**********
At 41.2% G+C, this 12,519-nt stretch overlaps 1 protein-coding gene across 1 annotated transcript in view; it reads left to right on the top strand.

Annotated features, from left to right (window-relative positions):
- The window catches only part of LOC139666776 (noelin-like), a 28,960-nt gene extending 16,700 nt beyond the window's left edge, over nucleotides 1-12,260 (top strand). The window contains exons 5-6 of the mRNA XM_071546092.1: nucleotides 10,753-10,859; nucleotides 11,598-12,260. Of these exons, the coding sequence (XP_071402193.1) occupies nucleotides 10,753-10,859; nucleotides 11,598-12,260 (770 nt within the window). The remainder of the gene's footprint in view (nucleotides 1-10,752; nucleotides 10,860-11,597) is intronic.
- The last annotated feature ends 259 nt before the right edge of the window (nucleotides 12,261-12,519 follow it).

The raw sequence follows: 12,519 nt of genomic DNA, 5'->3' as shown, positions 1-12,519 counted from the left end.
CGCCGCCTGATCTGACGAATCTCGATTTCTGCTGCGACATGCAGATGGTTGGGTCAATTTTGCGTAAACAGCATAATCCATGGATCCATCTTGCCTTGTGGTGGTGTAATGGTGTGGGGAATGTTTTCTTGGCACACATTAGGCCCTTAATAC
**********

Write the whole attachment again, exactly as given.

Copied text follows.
At 41.2% G+C, this 12,519-nt stretch overlaps 1 protein-coding gene across 1 annotated transcript in view; it reads left to right on the top strand.

Annotated features, from left to right (window-relative positions):
- The window catches only part of LOC139666776 (noelin-like), a 28,960-nt gene extending 16,700 nt beyond the window's left edge, over nucleotides 1-12,260 (top strand). The window contains exons 5-6 of the mRNA XM_071546092.1: nucleotides 10,753-10,859; nucleotides 11,598-12,260. Of these exons, the coding sequence (XP_071402193.1) occupies nucleotides 10,753-10,859; nucleotides 11,598-12,260 (770 nt within the window). The remainder of the gene's footprint in view (nucleotides 1-10,752; nucleotides 10,860-11,597) is intronic.
- The last annotated feature ends 259 nt before the right edge of the window (nucleotides 12,261-12,519 follow it).

The raw sequence follows: 12,519 nt of genomic DNA, 5'->3' as shown, positions 1-12,519 counted from the left end.
CGCCGCCTGATCTGACGAATCTCGATTTCTGCTGCGACATGCAGATGGTTGGGTCAATTTTGCGTAAACAGCATAATCCATGGATCCATCTTGCCTTGTGGTGGTGTAATGGTGTGGGGAATGTTTTCTTGGCACACATTAGGCCCTTAATAC